How Did It Expand?

This created an independent state sandwiched between Afghanistan and British India. This new state quickly became a superpower of the Indian Subcontinent, and was feared by the British too. The British signed three treaties of peace with Maharaja Ranjit Singh’s government, and all were at par. Ranjit Singh’s Punjab captured Kashmir and Multan and subsumed them as part of the Punjab State. In 1818, Maharaja’s armies defeated Afghans, annexed Peshawar region, and made it a part of their empire.

Governance, Religion, Militarization and Administration

Maharaja Ranjit Singh ran an inclusive secular government which laid emphasis on grassroots education. His council of ministers had people of all religions, and meritocracy was the deciding factor. The city of Lahore had reading and writing skills at par or better than most European cities. A survey conducted by the British after the kingdom was dissolved in 1849 astounded the rest of the world – the city had a literacy rate of 87%. The overall figures for Punjab also stood at an impressive 78%.

Ranjit Singh’s focus on modernization led him to raise all new cadres, and hire at least four Europeans to modernize his army. Jean Francois Allard and Claude Auguste Court were French, while Jean Baptiste Ventura and Paolo Di Avitable were Italian.

When Did the Khalsa Raj End?

Historians believe that Maharaja Ranjit Singh was an expansionist par excellence, but he was not a consolidator. He had far too many legitimate children (not to talk about the ones who didn’t get his name), but no serious thought was given to succession planning. After his demise in 1839, the ‘palace conspiracies’ took over. In less than 10 years after his demise, the British were able to defeat the leaderless and directionless Khalsa forces. In 1849, the Khalsa Raj was dissolved.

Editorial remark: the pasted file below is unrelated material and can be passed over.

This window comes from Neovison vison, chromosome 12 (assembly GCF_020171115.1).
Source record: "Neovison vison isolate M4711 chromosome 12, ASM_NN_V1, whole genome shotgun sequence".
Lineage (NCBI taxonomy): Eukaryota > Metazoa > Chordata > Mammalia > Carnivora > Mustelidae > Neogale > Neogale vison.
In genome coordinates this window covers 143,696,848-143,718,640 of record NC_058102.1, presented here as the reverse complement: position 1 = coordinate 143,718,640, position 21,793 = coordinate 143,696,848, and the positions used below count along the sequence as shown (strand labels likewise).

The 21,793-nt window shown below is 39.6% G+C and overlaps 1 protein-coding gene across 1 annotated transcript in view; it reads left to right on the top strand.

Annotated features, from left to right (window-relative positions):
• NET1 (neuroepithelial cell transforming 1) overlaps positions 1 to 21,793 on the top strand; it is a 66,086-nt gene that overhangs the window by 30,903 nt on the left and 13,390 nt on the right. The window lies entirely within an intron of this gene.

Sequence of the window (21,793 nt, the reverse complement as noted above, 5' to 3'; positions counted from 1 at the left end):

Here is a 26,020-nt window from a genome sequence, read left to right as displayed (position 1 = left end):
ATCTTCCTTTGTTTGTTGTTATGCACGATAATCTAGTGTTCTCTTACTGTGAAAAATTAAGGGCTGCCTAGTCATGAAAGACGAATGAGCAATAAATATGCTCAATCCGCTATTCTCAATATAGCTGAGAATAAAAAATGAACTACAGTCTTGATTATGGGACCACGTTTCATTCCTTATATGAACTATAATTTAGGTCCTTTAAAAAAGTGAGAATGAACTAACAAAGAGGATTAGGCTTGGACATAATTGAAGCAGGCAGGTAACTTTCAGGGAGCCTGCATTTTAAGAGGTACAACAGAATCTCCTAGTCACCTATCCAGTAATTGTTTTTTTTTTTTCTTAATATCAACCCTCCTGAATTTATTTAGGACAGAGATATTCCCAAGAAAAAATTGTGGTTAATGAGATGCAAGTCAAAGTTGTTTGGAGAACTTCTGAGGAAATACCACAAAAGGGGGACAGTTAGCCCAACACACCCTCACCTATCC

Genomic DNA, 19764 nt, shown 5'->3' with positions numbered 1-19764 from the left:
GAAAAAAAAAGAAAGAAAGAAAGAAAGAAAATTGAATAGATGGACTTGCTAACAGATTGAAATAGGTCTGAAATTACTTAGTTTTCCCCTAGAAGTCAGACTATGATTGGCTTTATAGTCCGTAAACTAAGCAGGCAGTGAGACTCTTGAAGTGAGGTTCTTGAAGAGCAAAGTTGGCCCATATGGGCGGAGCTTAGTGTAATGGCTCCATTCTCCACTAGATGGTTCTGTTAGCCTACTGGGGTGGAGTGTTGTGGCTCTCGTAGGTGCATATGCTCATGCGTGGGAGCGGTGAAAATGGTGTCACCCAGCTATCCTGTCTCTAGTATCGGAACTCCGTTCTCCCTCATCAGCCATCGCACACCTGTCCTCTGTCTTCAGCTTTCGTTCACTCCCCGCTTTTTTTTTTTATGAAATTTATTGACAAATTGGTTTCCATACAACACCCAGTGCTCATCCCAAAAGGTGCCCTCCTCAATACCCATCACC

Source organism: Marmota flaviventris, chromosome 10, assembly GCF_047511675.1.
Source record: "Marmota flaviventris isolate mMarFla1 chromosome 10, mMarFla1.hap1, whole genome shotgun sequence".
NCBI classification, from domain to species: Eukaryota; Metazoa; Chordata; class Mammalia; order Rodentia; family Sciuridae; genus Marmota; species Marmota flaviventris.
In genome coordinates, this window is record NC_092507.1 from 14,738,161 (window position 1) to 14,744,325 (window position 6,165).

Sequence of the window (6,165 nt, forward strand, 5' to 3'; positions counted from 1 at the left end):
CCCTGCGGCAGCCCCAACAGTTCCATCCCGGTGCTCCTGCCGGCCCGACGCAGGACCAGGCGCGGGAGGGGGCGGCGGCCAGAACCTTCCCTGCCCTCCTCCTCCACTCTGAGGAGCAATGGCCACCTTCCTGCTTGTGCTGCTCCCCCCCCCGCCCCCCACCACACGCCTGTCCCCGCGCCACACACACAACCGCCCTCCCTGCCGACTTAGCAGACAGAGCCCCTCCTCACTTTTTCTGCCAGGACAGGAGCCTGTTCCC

Who Were the Rulers?

1799 – 1839 Maharaja Ranjit Singh – The Lion of Punjab
1839  – 1839 Maharaja Kharak Singh (Son of Maharaja Ranjit Singh)
1839  – 1840 Nau Nihal Singh (Son of Maharaja Kharak Singh)
1840  – 1841 (Caretaker) Bibi Chand Kaur (Mother of Maharaja Kharak Singh) (When Nau Nihal Singh died/killed, his wife was expecting. Bibi Chand Kaur was appointed as a regent)
1841 – 1843 Sher Singh (Son of Maharaja Ranjit Singh)
1843 – 1849 (Caretaker) Maharani Jindan (Wife of Maharaja Ranjit Singh)
1843 – 1849 (Minor) Maharaja Duleep Singh

Was All of Punjab Ruled?

No, at no stage of the Khalsa Raj was all of the Greater Punjab ruled by Maharaja Ranjit Singh or the subsequent rulers. There were certain Sikh princely states of Punjab that owed allegiance to the British Crown, like Nabha, Patiala, Kapurthala, Jind etc (which were collectively known as CIS-Satluj States). These were not part of the Khalsa Raj.